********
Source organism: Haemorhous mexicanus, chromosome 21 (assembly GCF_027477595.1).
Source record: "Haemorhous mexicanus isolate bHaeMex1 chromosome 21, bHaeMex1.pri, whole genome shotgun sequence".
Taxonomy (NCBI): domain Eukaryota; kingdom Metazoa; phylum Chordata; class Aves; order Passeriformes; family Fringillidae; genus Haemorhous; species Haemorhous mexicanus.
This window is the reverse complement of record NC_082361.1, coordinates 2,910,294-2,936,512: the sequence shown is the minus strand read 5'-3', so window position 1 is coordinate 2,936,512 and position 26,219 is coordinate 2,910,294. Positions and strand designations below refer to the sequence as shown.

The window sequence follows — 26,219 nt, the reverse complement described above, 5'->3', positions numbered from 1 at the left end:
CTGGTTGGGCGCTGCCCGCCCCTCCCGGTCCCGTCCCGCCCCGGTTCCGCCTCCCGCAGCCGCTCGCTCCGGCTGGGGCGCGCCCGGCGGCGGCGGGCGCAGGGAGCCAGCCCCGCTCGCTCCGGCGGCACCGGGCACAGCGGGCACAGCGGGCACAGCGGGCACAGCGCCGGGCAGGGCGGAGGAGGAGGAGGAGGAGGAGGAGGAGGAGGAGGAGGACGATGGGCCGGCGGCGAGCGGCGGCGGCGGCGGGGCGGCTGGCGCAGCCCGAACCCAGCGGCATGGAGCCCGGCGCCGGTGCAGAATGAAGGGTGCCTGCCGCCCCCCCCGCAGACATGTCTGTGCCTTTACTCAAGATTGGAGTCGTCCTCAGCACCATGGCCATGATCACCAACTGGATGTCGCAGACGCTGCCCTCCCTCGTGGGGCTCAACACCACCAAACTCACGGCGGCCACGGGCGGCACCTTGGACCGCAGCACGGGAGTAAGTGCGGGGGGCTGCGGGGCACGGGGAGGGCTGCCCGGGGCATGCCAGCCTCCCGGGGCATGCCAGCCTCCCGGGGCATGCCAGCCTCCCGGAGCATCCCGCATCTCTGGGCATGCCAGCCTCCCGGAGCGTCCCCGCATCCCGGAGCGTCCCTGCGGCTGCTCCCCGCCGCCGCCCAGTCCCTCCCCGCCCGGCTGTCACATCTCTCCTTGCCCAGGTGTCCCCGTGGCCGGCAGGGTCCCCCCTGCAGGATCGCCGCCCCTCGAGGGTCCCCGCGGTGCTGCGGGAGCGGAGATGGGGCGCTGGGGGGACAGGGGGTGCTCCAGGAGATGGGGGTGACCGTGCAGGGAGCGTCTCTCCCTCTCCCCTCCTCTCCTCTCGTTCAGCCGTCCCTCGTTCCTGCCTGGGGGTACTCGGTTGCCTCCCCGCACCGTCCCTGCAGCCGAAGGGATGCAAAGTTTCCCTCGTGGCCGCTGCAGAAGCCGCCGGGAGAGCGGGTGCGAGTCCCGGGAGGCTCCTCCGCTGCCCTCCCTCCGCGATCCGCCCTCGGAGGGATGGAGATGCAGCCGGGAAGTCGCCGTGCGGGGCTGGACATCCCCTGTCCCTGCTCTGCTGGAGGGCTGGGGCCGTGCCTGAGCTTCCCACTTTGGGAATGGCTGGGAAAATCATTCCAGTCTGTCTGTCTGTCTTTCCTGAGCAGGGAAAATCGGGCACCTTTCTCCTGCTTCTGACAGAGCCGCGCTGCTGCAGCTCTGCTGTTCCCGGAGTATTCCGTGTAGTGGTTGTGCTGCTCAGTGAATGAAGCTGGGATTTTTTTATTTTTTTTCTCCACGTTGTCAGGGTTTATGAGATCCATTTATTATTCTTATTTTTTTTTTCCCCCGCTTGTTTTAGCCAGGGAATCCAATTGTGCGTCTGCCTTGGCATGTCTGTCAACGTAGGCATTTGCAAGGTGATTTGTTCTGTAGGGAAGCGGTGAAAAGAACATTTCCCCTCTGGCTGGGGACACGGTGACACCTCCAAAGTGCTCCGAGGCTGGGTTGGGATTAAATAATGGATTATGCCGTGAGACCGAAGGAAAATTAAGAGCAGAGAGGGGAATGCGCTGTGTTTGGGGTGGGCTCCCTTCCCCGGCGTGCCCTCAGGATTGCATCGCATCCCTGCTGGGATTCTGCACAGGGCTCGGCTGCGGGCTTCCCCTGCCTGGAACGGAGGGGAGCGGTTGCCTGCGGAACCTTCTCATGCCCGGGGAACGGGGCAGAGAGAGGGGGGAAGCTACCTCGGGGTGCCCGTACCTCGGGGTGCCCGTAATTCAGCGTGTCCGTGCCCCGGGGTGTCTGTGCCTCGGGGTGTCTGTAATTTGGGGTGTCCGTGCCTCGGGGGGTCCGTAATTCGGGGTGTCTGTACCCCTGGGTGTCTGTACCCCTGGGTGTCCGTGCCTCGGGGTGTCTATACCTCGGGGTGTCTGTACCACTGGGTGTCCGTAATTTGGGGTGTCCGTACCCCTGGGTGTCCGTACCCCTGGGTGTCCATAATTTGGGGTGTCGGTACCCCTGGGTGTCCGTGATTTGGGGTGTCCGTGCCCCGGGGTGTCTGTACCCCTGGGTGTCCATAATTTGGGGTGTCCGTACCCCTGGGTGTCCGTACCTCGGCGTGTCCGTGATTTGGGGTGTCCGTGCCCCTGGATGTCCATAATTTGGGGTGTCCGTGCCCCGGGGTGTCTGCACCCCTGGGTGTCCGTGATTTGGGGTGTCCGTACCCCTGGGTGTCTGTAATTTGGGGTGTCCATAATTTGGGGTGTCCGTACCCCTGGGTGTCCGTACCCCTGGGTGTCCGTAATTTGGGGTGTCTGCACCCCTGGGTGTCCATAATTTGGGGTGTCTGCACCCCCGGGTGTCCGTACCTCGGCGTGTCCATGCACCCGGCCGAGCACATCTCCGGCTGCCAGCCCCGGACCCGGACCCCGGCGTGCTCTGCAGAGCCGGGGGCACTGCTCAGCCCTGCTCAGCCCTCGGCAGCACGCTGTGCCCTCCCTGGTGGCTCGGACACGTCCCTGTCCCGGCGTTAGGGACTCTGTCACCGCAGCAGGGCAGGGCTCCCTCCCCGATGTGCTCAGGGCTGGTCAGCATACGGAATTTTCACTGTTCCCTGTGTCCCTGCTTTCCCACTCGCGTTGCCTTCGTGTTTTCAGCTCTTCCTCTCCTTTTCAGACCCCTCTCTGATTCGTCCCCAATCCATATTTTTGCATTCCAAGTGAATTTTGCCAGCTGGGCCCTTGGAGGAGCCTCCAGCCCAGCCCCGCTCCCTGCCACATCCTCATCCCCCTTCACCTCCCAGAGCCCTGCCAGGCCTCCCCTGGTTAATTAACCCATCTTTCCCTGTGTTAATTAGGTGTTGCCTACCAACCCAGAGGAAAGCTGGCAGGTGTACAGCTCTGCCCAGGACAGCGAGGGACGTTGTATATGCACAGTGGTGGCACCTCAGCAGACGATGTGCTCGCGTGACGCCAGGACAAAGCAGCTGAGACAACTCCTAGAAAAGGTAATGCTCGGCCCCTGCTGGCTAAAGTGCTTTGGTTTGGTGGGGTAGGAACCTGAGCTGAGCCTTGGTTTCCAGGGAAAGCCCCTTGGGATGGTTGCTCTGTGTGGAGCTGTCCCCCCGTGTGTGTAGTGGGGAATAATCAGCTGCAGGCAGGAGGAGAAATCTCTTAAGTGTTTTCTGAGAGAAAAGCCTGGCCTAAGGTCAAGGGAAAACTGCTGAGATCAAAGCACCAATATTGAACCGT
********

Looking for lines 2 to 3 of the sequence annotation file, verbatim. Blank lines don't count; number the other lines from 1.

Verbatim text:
Source record: "Haemorhous mexicanus isolate bHaeMex1 chromosome 21, bHaeMex1.pri, whole genome shotgun sequence".
Taxonomy (NCBI): domain Eukaryota; kingdom Metazoa; phylum Chordata; class Aves; order Passeriformes; family Fringillidae; genus Haemorhous; species Haemorhous mexicanus.